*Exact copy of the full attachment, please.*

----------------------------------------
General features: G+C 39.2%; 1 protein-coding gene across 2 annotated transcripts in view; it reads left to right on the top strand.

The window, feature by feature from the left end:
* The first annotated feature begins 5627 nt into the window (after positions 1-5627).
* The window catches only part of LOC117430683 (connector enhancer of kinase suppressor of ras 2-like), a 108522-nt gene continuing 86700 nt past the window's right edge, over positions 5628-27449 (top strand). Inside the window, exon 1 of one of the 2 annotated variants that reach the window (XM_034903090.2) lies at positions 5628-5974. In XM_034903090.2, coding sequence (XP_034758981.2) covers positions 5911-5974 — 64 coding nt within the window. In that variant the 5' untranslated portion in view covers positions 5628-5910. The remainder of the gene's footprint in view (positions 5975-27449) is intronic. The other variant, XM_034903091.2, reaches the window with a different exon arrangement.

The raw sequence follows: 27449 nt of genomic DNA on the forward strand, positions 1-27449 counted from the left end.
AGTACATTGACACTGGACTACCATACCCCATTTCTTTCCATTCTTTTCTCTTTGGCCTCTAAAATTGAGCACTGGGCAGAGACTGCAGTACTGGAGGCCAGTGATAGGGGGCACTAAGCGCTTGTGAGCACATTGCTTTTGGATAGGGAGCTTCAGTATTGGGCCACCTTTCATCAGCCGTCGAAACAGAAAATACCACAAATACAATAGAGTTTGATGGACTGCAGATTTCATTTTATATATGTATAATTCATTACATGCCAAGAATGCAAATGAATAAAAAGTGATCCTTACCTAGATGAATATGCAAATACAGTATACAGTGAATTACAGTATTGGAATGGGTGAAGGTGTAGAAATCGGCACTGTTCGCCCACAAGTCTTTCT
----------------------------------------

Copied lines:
General features: G+C 39.2%; 1 protein-coding gene across 2 annotated transcripts in view; it reads left to right on the top strand.

The window, feature by feature from the left end:
* The first annotated feature begins 5627 nt into the window (after positions 1-5627).
* The window catches only part of LOC117430683 (connector enhancer of kinase suppressor of ras 2-like), a 108522-nt gene continuing 86700 nt past the window's right edge, over positions 5628-27449 (top strand). Inside the window, exon 1 of one of the 2 annotated variants that reach the window (XM_034903090.2) lies at positions 5628-5974. In XM_034903090.2, coding sequence (XP_034758981.2) covers positions 5911-5974 — 64 coding nt within the window. In that variant the 5' untranslated portion in view covers positions 5628-5910. The remainder of the gene's footprint in view (positions 5975-27449) is intronic. The other variant, XM_034903091.2, reaches the window with a different exon arrangement.

The raw sequence follows: 27449 nt of genomic DNA on the forward strand, positions 1-27449 counted from the left end.
AGTACATTGACACTGGACTACCATACCCCATTTCTTTCCATTCTTTTCTCTTTGGCCTCTAAAATTGAGCACTGGGCAGAGACTGCAGTACTGGAGGCCAGTGATAGGGGGCACTAAGCGCTTGTGAGCACATTGCTTTTGGATAGGGAGCTTCAGTATTGGGCCACCTTTCATCAGCCGTCGAAACAGAAAATACCACAAATACAATAGAGTTTGATGGACTGCAGATTTCATTTTATATATGTATAATTCATTACATGCCAAGAATGCAAATGAATAAAAAGTGATCCTTACCTAGATGAATATGCAAATACAGTATACAGTGAATTACAGTATTGGAATGGGTGAAGGTGTAGAAATCGGCACTGTTCGCCCACAAGTCTTTCT